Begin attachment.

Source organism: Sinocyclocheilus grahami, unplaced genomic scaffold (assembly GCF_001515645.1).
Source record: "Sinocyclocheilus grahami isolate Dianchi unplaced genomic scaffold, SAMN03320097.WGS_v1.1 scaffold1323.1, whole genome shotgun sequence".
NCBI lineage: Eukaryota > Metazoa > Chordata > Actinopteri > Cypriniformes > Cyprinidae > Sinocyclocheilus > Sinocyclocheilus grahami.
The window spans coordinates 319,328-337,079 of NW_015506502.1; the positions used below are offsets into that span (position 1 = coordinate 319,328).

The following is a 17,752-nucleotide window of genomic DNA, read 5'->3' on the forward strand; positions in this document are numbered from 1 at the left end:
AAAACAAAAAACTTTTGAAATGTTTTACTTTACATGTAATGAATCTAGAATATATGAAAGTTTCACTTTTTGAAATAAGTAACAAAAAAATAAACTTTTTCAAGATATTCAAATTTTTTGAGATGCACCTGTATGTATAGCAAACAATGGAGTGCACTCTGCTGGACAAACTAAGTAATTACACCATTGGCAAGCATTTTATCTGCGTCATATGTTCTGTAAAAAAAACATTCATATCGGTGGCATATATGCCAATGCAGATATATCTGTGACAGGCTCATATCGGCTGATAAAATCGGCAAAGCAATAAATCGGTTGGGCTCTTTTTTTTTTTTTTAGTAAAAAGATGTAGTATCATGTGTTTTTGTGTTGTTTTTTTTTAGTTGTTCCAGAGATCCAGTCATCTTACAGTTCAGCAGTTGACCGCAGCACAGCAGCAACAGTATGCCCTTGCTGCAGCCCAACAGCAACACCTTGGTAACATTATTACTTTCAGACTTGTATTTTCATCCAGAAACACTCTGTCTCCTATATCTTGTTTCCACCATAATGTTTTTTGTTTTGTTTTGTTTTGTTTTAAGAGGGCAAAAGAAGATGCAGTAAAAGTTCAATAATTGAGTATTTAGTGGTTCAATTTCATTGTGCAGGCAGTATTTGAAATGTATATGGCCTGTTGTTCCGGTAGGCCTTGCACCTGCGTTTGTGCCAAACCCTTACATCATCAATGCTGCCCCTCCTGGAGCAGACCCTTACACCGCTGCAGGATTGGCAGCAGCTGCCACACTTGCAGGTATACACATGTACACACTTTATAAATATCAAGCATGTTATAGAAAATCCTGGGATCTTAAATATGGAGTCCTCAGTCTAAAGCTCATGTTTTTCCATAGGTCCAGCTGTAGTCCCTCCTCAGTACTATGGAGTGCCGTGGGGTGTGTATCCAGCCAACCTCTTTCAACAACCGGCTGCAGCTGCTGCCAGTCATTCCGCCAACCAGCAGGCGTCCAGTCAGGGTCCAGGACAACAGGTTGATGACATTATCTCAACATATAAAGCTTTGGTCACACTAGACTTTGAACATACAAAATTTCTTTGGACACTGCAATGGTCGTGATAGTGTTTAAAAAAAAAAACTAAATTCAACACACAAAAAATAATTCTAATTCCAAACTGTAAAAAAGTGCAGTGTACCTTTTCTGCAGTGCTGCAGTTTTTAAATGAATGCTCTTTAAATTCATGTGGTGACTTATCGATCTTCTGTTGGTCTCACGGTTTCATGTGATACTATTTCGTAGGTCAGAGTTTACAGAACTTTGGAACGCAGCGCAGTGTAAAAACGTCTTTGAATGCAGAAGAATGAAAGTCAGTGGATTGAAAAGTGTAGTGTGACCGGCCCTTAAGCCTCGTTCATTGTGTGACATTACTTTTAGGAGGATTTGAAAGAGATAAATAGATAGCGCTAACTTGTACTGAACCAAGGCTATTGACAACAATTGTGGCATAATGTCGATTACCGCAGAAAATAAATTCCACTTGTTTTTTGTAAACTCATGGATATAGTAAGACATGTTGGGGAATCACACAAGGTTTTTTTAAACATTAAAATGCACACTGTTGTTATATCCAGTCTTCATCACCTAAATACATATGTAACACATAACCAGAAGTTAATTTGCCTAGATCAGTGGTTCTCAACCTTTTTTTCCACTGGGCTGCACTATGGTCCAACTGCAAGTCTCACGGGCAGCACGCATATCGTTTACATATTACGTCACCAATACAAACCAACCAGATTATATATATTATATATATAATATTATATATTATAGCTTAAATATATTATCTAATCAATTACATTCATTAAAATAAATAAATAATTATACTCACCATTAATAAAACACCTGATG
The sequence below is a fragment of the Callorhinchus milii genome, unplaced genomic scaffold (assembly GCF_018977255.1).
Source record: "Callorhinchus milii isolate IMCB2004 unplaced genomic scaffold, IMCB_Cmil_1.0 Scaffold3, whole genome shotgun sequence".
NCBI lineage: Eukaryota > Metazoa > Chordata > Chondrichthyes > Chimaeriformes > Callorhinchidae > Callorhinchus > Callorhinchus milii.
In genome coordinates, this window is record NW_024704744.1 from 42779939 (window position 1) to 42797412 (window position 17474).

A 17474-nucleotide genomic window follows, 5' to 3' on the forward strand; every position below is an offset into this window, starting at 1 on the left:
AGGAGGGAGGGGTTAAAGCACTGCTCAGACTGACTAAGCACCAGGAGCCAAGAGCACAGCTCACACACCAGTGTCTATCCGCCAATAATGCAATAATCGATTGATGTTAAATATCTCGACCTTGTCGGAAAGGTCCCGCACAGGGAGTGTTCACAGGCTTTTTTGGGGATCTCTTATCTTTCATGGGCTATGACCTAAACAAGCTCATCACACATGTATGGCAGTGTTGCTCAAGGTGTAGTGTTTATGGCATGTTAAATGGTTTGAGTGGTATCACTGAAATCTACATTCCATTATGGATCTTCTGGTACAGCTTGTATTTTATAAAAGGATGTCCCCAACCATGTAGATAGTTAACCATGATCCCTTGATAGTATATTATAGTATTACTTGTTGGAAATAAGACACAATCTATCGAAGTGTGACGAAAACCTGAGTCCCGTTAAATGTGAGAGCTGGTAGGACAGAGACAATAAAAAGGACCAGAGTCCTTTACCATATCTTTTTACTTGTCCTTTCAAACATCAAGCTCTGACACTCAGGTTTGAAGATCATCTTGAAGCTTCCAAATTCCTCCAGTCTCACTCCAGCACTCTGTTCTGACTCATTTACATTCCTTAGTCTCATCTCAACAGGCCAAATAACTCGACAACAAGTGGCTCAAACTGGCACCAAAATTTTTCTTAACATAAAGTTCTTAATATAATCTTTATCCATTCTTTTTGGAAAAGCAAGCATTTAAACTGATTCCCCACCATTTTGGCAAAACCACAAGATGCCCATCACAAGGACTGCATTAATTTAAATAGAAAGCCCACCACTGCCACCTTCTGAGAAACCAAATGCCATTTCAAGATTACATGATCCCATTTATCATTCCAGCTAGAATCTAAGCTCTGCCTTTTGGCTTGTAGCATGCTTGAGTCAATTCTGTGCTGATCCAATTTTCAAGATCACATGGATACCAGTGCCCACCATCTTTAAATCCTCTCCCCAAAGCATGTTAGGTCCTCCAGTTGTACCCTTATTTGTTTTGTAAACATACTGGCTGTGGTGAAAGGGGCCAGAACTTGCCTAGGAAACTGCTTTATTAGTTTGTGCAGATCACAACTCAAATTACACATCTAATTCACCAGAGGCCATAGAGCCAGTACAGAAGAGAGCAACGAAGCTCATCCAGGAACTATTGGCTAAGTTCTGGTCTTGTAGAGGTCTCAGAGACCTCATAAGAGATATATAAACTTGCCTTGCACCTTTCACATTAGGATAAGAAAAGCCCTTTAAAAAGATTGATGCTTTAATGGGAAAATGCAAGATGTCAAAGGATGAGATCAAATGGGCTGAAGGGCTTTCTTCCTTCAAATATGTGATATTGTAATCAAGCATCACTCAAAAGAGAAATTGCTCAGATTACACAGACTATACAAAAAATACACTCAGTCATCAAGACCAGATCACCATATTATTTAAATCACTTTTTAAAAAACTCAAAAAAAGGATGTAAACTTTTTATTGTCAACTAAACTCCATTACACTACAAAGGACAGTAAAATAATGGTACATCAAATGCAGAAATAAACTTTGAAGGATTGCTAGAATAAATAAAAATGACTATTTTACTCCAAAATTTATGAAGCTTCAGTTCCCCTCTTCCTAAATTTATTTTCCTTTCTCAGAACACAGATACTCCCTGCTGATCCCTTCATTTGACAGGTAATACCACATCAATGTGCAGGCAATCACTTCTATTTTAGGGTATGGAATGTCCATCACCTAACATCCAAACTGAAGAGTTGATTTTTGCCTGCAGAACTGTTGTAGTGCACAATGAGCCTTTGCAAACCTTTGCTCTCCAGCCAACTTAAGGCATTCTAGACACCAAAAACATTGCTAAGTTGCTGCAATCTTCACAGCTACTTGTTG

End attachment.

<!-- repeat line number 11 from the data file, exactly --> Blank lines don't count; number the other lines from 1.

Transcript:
A 17474-nucleotide genomic window follows, 5' to 3' on the forward strand; every position below is an offset into this window, starting at 1 on the left: